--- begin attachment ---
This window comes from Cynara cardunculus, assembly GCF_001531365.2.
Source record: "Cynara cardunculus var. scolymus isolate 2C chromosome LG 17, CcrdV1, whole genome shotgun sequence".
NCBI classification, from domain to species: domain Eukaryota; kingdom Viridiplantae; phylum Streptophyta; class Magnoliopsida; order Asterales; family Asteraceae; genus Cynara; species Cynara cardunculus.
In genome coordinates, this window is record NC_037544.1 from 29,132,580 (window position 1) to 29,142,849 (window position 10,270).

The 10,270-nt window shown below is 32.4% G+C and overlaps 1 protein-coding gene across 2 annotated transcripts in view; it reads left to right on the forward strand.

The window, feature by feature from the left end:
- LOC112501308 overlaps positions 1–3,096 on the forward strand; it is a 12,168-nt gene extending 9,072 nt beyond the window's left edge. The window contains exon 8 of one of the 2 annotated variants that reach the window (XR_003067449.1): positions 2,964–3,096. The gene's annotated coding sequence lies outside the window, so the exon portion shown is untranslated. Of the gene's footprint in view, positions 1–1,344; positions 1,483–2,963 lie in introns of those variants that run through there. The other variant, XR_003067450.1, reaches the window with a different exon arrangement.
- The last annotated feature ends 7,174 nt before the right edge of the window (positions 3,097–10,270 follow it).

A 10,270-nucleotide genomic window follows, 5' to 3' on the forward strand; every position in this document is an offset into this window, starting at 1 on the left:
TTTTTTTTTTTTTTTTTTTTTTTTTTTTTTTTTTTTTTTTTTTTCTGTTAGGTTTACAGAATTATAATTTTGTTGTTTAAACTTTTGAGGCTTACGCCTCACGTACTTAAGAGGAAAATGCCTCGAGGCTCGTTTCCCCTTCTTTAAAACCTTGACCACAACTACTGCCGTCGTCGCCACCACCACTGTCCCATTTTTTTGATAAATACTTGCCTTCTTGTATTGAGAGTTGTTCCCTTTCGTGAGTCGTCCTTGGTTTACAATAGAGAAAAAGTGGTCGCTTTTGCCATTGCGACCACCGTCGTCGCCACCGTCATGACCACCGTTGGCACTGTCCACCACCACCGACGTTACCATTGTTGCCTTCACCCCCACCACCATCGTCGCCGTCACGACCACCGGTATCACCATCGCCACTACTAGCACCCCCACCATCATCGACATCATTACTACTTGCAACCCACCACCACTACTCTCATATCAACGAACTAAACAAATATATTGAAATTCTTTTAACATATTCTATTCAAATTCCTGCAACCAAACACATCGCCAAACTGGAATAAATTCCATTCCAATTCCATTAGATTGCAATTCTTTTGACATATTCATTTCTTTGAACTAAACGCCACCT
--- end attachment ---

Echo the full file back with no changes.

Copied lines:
This window comes from Cynara cardunculus, assembly GCF_001531365.2.
Source record: "Cynara cardunculus var. scolymus isolate 2C chromosome LG 17, CcrdV1, whole genome shotgun sequence".
NCBI classification, from domain to species: domain Eukaryota; kingdom Viridiplantae; phylum Streptophyta; class Magnoliopsida; order Asterales; family Asteraceae; genus Cynara; species Cynara cardunculus.
In genome coordinates, this window is record NC_037544.1 from 29,132,580 (window position 1) to 29,142,849 (window position 10,270).

The 10,270-nt window shown below is 32.4% G+C and overlaps 1 protein-coding gene across 2 annotated transcripts in view; it reads left to right on the forward strand.

The window, feature by feature from the left end:
- LOC112501308 overlaps positions 1–3,096 on the forward strand; it is a 12,168-nt gene extending 9,072 nt beyond the window's left edge. The window contains exon 8 of one of the 2 annotated variants that reach the window (XR_003067449.1): positions 2,964–3,096. The gene's annotated coding sequence lies outside the window, so the exon portion shown is untranslated. Of the gene's footprint in view, positions 1–1,344; positions 1,483–2,963 lie in introns of those variants that run through there. The other variant, XR_003067450.1, reaches the window with a different exon arrangement.
- The last annotated feature ends 7,174 nt before the right edge of the window (positions 3,097–10,270 follow it).

A 10,270-nucleotide genomic window follows, 5' to 3' on the forward strand; every position in this document is an offset into this window, starting at 1 on the left:
TTTTTTTTTTTTTTTTTTTTTTTTTTTTTTTTTTTTTTTTTTTTCTGTTAGGTTTACAGAATTATAATTTTGTTGTTTAAACTTTTGAGGCTTACGCCTCACGTACTTAAGAGGAAAATGCCTCGAGGCTCGTTTCCCCTTCTTTAAAACCTTGACCACAACTACTGCCGTCGTCGCCACCACCACTGTCCCATTTTTTTGATAAATACTTGCCTTCTTGTATTGAGAGTTGTTCCCTTTCGTGAGTCGTCCTTGGTTTACAATAGAGAAAAAGTGGTCGCTTTTGCCATTGCGACCACCGTCGTCGCCACCGTCATGACCACCGTTGGCACTGTCCACCACCACCGACGTTACCATTGTTGCCTTCACCCCCACCACCATCGTCGCCGTCACGACCACCGGTATCACCATCGCCACTACTAGCACCCCCACCATCATCGACATCATTACTACTTGCAACCCACCACCACTACTCTCATATCAACGAACTAAACAAATATATTGAAATTCTTTTAACATATTCTATTCAAATTCCTGCAACCAAACACATCGCCAAACTGGAATAAATTCCATTCCAATTCCATTAGATTGCAATTCTTTTGACATATTCATTTCTTTGAACTAAACGCCACCT